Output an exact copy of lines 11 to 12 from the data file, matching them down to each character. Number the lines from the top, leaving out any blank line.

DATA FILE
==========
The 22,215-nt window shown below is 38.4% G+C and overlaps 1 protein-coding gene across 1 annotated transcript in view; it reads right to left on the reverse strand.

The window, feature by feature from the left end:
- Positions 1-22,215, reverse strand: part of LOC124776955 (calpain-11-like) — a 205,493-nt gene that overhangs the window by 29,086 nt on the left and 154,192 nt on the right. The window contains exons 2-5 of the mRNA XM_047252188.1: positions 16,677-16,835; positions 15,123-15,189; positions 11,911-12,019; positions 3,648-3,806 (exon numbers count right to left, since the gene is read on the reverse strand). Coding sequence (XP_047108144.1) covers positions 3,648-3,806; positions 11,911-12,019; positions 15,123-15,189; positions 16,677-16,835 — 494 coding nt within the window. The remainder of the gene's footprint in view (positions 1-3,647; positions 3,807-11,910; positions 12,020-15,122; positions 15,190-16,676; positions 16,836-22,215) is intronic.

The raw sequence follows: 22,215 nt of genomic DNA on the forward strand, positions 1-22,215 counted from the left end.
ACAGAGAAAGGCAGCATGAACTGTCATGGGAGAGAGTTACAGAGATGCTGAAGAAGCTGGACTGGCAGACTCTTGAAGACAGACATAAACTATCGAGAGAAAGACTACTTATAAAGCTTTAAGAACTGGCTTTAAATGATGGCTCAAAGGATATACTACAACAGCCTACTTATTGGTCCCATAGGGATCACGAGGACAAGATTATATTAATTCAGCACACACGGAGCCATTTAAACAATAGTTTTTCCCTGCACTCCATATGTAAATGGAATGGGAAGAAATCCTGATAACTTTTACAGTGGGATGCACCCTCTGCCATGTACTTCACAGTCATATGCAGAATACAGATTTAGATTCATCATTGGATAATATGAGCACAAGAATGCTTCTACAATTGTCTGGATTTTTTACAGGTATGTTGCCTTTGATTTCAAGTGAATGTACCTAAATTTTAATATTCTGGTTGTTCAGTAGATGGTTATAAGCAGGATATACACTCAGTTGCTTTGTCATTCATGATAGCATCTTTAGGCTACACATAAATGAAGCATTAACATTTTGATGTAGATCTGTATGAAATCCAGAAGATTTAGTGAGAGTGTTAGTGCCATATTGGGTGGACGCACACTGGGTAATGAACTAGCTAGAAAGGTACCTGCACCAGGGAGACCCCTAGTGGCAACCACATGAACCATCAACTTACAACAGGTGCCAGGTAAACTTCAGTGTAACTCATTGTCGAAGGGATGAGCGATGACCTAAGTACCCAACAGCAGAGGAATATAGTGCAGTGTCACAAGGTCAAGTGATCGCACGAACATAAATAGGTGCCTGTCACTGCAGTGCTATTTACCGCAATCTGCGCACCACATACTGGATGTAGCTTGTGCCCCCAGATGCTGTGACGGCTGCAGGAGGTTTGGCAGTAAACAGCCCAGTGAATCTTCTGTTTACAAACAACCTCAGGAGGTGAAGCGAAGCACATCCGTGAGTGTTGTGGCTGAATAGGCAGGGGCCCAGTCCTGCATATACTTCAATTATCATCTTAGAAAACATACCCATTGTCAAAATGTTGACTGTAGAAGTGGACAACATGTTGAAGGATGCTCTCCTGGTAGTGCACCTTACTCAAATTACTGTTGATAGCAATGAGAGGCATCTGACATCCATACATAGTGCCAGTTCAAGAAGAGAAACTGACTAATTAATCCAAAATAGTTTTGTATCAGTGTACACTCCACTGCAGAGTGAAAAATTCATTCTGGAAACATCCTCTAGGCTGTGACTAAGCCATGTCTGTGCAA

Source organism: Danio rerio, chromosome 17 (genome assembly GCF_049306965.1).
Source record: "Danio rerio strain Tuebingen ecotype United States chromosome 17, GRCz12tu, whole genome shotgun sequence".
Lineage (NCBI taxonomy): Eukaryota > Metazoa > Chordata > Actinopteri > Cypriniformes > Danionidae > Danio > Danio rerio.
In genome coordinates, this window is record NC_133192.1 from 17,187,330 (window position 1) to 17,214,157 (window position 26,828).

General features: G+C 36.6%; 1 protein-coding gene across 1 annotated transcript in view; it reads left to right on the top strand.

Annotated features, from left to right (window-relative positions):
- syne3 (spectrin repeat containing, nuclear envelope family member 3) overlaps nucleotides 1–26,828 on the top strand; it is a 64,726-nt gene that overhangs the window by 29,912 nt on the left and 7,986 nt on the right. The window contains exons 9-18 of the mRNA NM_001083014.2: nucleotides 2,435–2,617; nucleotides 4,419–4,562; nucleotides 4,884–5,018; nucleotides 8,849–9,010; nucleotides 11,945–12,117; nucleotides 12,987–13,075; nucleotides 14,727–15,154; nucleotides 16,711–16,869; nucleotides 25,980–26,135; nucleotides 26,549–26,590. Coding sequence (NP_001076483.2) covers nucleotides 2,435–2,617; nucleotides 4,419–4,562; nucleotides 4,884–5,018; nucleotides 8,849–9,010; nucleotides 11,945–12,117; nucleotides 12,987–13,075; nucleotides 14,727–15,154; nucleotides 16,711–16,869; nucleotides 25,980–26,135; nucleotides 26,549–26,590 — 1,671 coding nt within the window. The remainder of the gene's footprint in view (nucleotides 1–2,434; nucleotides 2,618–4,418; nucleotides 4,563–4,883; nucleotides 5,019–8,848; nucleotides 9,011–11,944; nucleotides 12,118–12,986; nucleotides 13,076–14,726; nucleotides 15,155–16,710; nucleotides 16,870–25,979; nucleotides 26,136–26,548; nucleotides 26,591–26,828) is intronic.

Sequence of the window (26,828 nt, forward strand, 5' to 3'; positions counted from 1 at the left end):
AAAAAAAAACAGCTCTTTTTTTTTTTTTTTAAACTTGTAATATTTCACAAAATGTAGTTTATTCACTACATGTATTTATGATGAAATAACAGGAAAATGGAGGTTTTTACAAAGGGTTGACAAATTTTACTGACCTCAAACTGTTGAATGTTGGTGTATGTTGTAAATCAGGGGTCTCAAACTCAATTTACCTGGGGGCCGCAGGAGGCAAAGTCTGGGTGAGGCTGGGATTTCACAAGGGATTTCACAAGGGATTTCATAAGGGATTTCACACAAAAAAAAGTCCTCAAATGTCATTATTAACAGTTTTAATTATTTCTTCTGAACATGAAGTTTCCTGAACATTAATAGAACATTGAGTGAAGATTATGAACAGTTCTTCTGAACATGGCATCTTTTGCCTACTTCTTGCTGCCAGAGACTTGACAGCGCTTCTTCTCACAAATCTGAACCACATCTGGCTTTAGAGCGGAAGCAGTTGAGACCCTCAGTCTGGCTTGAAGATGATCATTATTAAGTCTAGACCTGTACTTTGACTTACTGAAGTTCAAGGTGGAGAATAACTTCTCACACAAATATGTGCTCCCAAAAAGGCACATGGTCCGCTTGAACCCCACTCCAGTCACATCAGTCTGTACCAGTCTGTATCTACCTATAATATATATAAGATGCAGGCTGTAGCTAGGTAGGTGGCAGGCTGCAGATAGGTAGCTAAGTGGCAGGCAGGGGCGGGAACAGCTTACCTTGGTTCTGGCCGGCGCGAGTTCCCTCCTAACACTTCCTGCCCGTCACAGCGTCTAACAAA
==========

Annotated features, from left to right (window-relative positions):
- syne3 (spectrin repeat containing, nuclear envelope family member 3) overlaps nucleotides 1–26,828 on the top strand; it is a 64,726-nt gene that overhangs the window by 29,912 nt on the left and 7,986 nt on the right. The window contains exons 9-18 of the mRNA NM_001083014.2: nucleotides 2,435–2,617; nucleotides 4,419–4,562; nucleotides 4,884–5,018; nucleotides 8,849–9,010; nucleotides 11,945–12,117; nucleotides 12,987–13,075; nucleotides 14,727–15,154; nucleotides 16,711–16,869; nucleotides 25,980–26,135; nucleotides 26,549–26,590. Coding sequence (NP_001076483.2) covers nucleotides 2,435–2,617; nucleotides 4,419–4,562; nucleotides 4,884–5,018; nucleotides 8,849–9,010; nucleotides 11,945–12,117; nucleotides 12,987–13,075; nucleotides 14,727–15,154; nucleotides 16,711–16,869; nucleotides 25,980–26,135; nucleotides 26,549–26,590 — 1,671 coding nt within the window. The remainder of the gene's footprint in view (nucleotides 1–2,434; nucleotides 2,618–4,418; nucleotides 4,563–4,883; nucleotides 5,019–8,848; nucleotides 9,011–11,944; nucleotides 12,118–12,986; nucleotides 13,076–14,726; nucleotides 15,155–16,710; nucleotides 16,870–25,979; nucleotides 26,136–26,548; nucleotides 26,591–26,828) is intronic.